This American Double India Pale Ale, or IPA, is as big and bold as the mythical lone brewer himself. Legend has it that he first came up with this beer, with the help of his woodland friends, to fight against the long frigid winter nights endured by all of the pioneers of the Last Frontier.
Hopothermia is a full-flavored representation of the Double IPA style with a robust malt body resting in easy harmony, like a massive grizzly bear in winter, with the big and drinkable American hop character.
Much of the history of Hopothermia is lost to the mists of time. We know that the windswept lone brewer dreamt of a Double IPA so bold and packed full of hop flavor that it could keep the wild wolves from the door of his remote cabin. We know he was able to converse with the creatures of the woods - except for the bears who slept through the cold winter, and the mink, who were just really super rude. And we know he skillfully crafted a beer that became the stuff of legend.
There are strange brews made where glaciers cascade
By the brewers who know no bounds.
For they stuff in the hops 'til the temperature drops
And then call for a few more rounds.
In Alaska, it seems, every brewer dreams
of a bold Double IPA.
Hopothermia's the beer, in the Last Frontier
That will keep the wild wolves at bay.
The legend of Hopothermia begins as any Alaskan tale should, on a frozen landscape with wolves howling and a vast dark moonless sky of swirling Northern Lights above. It was on that long-ago night that a lone brewer stood against the harsh winds with only his beard to protect him, and dreamt of a beer so full of hop flavor, so jam packed with the spirit of frontier Alaska, it could freeze your very soul and one of your thumbs.
All that winter, as moose, wolverines, and one beaver peered through his remote cabin window, he feverishly labored to make a beer that could face down the harsh elements - that could conquer not only thirst - but fear itself.
After the thaw, the lone brewer had vanished, leaving behind only a few recipes scrawled on scraps of paper, a sock puppet, and a hand-whittled keg. In that keg he left his legacy - Hopothermia.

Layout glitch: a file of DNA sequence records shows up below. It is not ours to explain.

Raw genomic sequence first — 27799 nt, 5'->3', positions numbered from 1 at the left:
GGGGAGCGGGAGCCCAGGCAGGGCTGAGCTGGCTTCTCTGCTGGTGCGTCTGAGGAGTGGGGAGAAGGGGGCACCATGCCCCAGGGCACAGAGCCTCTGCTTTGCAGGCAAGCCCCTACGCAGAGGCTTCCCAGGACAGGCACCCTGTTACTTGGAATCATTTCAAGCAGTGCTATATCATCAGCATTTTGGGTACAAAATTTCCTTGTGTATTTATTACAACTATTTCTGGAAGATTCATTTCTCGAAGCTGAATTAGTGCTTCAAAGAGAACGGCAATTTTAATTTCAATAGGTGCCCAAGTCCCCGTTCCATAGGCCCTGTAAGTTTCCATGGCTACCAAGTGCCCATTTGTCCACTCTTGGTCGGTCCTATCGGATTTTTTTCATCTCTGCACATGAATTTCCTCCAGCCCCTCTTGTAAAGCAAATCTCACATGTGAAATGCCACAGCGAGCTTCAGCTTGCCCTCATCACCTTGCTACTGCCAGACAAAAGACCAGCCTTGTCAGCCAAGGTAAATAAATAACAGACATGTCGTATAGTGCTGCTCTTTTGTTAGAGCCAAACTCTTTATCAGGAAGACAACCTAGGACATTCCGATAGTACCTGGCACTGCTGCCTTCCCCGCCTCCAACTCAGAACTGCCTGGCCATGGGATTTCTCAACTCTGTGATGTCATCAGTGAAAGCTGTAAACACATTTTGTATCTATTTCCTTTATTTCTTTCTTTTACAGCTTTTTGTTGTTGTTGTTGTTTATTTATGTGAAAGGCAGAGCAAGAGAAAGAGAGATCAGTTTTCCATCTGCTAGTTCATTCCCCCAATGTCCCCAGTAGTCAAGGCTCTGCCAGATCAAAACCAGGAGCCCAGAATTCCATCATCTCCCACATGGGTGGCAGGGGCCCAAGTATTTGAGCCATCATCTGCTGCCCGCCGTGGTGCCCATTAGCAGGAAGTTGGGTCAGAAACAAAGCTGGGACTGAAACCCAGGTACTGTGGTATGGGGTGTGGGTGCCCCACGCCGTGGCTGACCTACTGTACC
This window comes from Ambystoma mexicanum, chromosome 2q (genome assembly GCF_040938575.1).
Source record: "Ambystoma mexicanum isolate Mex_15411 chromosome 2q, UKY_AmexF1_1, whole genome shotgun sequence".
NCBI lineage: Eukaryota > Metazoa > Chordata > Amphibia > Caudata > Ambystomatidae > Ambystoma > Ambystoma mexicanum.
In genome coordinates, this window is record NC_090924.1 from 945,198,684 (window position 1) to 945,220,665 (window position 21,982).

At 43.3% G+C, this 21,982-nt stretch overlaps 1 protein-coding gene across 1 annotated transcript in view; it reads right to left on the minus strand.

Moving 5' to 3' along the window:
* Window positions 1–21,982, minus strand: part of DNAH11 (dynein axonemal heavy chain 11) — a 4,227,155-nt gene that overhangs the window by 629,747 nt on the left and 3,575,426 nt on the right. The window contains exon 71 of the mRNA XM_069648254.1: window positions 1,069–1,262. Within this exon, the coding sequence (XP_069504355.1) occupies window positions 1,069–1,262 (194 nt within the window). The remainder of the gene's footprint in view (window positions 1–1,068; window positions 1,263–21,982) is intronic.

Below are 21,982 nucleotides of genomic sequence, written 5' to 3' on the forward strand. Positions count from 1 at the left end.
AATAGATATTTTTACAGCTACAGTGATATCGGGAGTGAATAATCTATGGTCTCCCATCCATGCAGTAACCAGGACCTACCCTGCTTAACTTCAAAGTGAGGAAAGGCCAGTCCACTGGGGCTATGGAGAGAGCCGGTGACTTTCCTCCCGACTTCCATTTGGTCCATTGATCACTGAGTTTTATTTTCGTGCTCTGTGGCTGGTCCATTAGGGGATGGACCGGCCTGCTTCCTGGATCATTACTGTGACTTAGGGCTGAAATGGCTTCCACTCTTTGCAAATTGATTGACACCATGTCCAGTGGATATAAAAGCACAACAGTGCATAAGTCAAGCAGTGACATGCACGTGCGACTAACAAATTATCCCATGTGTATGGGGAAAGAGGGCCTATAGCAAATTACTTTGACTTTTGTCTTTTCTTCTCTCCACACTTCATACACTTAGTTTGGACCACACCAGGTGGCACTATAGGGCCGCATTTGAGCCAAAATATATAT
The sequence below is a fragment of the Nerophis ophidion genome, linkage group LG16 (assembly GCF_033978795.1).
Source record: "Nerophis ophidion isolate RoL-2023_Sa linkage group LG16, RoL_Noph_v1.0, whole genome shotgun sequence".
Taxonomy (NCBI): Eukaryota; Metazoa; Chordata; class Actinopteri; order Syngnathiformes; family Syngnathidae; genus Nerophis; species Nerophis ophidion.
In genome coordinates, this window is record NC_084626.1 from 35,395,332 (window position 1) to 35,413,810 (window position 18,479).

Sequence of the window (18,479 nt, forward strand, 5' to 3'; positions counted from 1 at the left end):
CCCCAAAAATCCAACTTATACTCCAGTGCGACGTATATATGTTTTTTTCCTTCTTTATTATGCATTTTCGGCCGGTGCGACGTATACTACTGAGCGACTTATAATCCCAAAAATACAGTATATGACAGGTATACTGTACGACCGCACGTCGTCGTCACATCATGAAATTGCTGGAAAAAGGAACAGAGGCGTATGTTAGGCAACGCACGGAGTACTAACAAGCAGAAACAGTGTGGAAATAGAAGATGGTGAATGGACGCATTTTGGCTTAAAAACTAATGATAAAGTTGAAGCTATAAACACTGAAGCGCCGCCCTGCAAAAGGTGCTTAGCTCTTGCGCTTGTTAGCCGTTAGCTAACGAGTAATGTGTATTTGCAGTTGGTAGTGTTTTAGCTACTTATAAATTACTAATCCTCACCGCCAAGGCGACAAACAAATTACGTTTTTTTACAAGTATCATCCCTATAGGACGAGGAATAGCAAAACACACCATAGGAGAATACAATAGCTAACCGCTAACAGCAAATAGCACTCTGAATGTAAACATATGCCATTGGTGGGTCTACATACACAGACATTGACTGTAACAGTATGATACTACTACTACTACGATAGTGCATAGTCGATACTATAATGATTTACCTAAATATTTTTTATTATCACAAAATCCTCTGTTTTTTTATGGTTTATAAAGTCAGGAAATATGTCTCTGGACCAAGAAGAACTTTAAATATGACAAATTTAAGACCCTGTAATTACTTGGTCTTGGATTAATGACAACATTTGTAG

Respect this beer. Wear layers. Lots of wool. Mittens? Open a bottle and then, sshh . . . Listen for the windswept cry of a lone wolf.
Nugget and Apollo hops added in the brew kettle provide a green, floral aroma and citrus hop base, while the later addition of Amarillo, Citra, and Centennial hops add notes of spicy grapefruit and orange - complimenting the resilient malt profile.
Hopothermia Double IPA pairs best with large wild game that you have caught with your bare hands. Also goes well with the big flavors of Thai food, gourmet pizzas, sharp cheeses, bitter green salads and porcupine.
Varietal: India Pale Ale
Region: United States
Wineries exist in all fifty states, but the most predominant (and best) wine comes from Northern California, Oregon, and Washington State, with New York gaining a foothold in the industry. American wines make up about 75% of all wine sales in the US. The appellation system uses the term AVA (American Viticultural Area) to determine where wines were produced, but grape varieties can be planted anywhere in the country. American wineries generally use varietal labeling, and government regulations require that the variety on the label must make up at least 75% of the blend (in Oregon it’s 90%). The words reserve, special selection, private reserve, classic, and so on have no legal definition in the US. Some wineries use these terms to indicate their better wines; others use the words as a marketing tool to move lower quality wines off the shelf.